Last year, the legislature moved UC budget transparency language through the budget conference committee's "supplemental report" process. The language that was adopted by the legislature and became part of the supplemental report is the following: “Item 6440-001-0001—University of California (UC). It is the intent of the Legislature, and in follow-up to State Audit Report 2010-105, that by July 31, 2012, UC provide to the appropriate legislative budget subcommittees and LAO the recommendations of the systemwide working group established to examine variation in funding across the system. Further, it is the intent of the Legislature that UC identify the amount of revenues from the general funds and tuition budget that each campus received in 2012 13 for specific types of students (such as undergraduate, graduate, and health sciences) and explain any differences in the amount provided per student among the campuses to the appropriate legislative budget subcommittees and LAO by January 1, 2014.”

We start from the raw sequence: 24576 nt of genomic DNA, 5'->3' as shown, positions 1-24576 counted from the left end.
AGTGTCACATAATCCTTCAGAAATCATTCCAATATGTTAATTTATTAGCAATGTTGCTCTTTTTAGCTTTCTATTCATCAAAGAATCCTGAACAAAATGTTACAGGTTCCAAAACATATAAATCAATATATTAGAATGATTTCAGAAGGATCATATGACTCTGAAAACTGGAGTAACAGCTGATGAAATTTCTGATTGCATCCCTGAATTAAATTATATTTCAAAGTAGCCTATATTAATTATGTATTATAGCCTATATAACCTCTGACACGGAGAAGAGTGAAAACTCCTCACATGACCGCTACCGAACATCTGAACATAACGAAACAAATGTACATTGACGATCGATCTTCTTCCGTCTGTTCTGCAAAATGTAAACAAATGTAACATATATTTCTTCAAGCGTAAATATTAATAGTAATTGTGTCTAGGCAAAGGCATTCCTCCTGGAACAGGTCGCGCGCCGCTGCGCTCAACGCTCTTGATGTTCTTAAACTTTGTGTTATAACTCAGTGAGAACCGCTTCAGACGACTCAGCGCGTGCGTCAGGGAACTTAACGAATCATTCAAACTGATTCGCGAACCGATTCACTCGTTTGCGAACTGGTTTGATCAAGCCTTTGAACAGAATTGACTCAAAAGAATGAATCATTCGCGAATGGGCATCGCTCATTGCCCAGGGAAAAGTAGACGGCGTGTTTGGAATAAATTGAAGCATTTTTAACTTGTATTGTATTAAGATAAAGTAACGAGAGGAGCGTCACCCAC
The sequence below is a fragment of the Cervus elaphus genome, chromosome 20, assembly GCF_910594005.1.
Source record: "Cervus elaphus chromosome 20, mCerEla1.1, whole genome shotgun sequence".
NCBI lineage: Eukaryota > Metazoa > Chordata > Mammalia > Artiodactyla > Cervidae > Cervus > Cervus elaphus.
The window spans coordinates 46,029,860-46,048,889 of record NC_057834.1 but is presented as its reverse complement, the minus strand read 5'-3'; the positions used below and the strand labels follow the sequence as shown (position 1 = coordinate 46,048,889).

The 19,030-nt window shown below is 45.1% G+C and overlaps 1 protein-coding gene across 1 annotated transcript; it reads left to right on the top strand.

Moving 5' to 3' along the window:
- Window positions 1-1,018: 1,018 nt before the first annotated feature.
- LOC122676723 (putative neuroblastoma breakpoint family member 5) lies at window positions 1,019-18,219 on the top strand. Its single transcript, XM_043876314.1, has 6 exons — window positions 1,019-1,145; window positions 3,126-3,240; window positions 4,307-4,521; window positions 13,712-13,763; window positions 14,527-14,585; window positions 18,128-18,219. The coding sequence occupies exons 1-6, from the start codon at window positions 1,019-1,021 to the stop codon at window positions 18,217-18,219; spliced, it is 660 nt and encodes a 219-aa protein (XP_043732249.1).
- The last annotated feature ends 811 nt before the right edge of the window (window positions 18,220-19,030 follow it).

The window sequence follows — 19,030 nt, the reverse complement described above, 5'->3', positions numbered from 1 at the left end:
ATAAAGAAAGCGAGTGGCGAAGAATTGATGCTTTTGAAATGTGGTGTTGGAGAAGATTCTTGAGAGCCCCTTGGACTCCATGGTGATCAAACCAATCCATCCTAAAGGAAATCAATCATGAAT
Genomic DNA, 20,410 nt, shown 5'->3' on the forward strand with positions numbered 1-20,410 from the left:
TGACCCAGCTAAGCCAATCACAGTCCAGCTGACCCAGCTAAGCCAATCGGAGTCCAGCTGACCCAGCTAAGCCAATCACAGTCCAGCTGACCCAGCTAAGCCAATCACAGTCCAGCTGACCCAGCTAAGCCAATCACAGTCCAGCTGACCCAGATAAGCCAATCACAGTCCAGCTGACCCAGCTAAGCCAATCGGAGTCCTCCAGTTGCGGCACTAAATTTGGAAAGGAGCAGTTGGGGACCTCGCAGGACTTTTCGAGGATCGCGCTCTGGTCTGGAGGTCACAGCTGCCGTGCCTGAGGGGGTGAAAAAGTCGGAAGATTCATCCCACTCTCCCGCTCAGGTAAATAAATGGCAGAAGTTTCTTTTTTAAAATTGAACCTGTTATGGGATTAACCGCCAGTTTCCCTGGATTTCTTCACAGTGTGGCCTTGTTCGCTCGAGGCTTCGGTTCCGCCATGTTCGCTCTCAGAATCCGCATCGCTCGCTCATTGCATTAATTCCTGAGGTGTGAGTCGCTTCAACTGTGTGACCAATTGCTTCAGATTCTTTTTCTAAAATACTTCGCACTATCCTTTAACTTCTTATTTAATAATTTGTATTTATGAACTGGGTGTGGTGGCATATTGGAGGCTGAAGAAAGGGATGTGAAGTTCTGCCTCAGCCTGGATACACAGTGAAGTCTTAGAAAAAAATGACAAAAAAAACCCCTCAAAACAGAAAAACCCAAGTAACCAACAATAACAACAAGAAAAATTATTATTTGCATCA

In response to this legislative request for accountability, the UC has told the legislature that it cannot calculate how much it costs to educate specific types of students: “The University is unable to provide information on funding provided for specific levels of students. Funding from the State is neither received nor allocated to the campuses by level of student. Funding for enrollment has been received from the State for more than 15 years on the basis of a marginal cost calculation that does not distinguish among levels of students. Nor have allocations to the campuses been made on that basis. The University has consistently stated that information on cost of education by level of student – or expenditures by level of student – are impossible to determine, given the myriad way in which funds provided from the State and other core funds are used.”